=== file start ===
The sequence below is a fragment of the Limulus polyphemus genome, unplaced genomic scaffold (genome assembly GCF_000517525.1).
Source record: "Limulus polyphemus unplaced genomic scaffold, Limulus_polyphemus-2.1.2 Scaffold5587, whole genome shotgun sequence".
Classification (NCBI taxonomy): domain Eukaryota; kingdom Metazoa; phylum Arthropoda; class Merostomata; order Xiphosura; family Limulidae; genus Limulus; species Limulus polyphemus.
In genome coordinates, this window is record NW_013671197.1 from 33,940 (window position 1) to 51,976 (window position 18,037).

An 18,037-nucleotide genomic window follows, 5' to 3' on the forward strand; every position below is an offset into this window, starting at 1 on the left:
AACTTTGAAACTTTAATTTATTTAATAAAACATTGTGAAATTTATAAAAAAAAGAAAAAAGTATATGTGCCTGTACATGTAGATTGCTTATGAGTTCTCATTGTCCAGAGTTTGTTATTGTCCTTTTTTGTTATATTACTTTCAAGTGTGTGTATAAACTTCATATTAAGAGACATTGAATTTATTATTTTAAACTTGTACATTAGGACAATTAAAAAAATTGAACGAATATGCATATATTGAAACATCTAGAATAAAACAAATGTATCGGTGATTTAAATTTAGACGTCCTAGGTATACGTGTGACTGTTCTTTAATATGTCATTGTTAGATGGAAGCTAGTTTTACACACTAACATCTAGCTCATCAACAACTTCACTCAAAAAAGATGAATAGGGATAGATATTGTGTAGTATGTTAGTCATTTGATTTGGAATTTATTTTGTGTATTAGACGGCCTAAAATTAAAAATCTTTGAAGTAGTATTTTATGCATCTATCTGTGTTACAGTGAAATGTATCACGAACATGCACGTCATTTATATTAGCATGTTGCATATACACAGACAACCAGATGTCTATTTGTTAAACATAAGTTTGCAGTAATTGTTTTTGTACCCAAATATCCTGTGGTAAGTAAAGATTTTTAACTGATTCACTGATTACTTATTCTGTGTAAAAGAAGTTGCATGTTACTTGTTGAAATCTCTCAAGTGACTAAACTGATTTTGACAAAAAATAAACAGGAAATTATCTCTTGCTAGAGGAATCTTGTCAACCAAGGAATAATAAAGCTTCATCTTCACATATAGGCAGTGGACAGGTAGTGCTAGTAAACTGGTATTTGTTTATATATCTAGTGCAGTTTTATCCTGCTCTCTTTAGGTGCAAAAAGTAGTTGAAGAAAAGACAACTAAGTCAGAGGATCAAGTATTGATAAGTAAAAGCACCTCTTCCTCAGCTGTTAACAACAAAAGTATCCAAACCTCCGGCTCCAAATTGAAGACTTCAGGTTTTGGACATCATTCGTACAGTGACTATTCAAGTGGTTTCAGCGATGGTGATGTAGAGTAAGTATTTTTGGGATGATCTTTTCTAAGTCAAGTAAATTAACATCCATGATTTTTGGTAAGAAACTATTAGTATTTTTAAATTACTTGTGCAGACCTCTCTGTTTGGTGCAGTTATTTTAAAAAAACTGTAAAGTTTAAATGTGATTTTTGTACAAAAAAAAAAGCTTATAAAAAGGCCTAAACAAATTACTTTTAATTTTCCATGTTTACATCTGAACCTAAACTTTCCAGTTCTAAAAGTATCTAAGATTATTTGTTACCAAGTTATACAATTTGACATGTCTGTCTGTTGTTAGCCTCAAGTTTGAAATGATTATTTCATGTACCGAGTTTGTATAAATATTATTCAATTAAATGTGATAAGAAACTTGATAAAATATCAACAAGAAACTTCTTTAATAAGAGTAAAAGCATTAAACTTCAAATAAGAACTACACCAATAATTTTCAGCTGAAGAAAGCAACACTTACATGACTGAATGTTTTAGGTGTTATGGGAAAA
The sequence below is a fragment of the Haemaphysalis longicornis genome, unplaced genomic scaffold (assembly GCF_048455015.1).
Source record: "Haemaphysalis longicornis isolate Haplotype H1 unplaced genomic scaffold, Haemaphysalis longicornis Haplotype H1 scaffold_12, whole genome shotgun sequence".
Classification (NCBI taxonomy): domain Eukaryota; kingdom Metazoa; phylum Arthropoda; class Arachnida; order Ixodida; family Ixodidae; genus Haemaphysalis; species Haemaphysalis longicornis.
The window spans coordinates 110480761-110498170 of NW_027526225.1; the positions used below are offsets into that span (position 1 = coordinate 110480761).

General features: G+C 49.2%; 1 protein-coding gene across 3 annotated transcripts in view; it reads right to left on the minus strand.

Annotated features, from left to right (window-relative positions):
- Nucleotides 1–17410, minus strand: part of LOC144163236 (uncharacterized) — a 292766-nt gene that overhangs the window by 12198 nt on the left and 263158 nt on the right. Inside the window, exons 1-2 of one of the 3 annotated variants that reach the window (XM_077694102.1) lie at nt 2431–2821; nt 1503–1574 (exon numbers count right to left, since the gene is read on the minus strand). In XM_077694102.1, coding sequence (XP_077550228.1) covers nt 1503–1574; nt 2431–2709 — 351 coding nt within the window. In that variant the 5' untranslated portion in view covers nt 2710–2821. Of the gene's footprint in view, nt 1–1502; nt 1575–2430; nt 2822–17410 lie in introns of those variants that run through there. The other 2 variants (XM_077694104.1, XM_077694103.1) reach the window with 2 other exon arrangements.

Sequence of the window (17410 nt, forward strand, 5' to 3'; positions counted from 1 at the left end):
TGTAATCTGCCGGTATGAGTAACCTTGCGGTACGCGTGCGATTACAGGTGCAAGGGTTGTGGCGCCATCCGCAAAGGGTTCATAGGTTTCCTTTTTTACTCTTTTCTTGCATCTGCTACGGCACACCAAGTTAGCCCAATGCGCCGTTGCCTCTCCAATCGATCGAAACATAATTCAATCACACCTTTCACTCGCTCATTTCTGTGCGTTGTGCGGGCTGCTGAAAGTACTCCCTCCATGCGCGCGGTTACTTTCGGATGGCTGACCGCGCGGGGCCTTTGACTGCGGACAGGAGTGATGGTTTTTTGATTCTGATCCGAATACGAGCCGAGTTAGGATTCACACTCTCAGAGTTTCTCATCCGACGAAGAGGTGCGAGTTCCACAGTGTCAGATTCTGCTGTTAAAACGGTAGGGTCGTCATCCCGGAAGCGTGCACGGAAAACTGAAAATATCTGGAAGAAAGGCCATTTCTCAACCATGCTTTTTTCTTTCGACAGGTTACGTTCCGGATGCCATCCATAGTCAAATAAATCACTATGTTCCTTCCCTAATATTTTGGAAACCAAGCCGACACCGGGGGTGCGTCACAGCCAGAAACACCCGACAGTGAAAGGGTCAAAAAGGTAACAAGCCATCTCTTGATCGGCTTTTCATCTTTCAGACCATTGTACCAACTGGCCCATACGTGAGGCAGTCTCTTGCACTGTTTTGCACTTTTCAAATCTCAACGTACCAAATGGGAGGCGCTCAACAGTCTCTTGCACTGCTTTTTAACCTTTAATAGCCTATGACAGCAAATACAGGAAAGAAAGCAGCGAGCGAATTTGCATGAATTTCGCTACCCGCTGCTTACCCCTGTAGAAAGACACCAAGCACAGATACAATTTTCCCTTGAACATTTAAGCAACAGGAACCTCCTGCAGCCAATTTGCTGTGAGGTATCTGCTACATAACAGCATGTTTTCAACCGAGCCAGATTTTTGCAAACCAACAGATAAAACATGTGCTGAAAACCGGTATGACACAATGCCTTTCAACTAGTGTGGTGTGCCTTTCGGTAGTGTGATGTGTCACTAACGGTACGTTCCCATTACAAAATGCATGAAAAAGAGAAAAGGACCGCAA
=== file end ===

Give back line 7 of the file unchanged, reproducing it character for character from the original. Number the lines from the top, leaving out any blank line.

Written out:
The sequence below is a fragment of the Haemaphysalis longicornis genome, unplaced genomic scaffold (assembly GCF_048455015.1).